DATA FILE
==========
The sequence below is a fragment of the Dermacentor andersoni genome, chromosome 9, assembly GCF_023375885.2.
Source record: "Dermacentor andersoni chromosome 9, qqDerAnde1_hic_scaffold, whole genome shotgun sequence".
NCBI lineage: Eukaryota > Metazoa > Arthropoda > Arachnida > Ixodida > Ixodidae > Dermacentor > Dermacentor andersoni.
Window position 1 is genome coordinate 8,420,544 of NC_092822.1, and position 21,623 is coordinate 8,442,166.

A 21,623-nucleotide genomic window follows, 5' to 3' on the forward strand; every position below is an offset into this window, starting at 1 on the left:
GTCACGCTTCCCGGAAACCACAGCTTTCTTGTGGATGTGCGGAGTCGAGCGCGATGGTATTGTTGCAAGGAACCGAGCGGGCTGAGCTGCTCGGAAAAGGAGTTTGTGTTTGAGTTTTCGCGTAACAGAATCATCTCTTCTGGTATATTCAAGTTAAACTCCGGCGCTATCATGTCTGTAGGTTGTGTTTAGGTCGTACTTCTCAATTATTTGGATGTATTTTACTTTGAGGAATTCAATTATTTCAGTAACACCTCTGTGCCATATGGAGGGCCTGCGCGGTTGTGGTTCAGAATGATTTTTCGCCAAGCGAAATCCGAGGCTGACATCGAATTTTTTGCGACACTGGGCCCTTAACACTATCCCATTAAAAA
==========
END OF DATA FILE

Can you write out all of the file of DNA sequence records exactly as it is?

The sequence below is a fragment of the Dermacentor andersoni genome, chromosome 9, assembly GCF_023375885.2.
Source record: "Dermacentor andersoni chromosome 9, qqDerAnde1_hic_scaffold, whole genome shotgun sequence".
NCBI lineage: Eukaryota > Metazoa > Arthropoda > Arachnida > Ixodida > Ixodidae > Dermacentor > Dermacentor andersoni.
Window position 1 is genome coordinate 8,420,544 of NC_092822.1, and position 21,623 is coordinate 8,442,166.

A 21,623-nucleotide genomic window follows, 5' to 3' on the forward strand; every position below is an offset into this window, starting at 1 on the left:
GTCACGCTTCCCGGAAACCACAGCTTTCTTGTGGATGTGCGGAGTCGAGCGCGATGGTATTGTTGCAAGGAACCGAGCGGGCTGAGCTGCTCGGAAAAGGAGTTTGTGTTTGAGTTTTCGCGTAACAGAATCATCTCTTCTGGTATATTCAAGTTAAACTCCGGCGCTATCATGTCTGTAGGTTGTGTTTAGGTCGTACTTCTCAATTATTTGGATGTATTTTACTTTGAGGAATTCAATTATTTCAGTAACACCTCTGTGCCATATGGAGGGCCTGCGCGGTTGTGGTTCAGAATGATTTTTCGCCAAGCGAAATCCGAGGCTGACATCGAATTTTTTGCGACACTGGGCCCTTAACACTATCCCATTAAAAA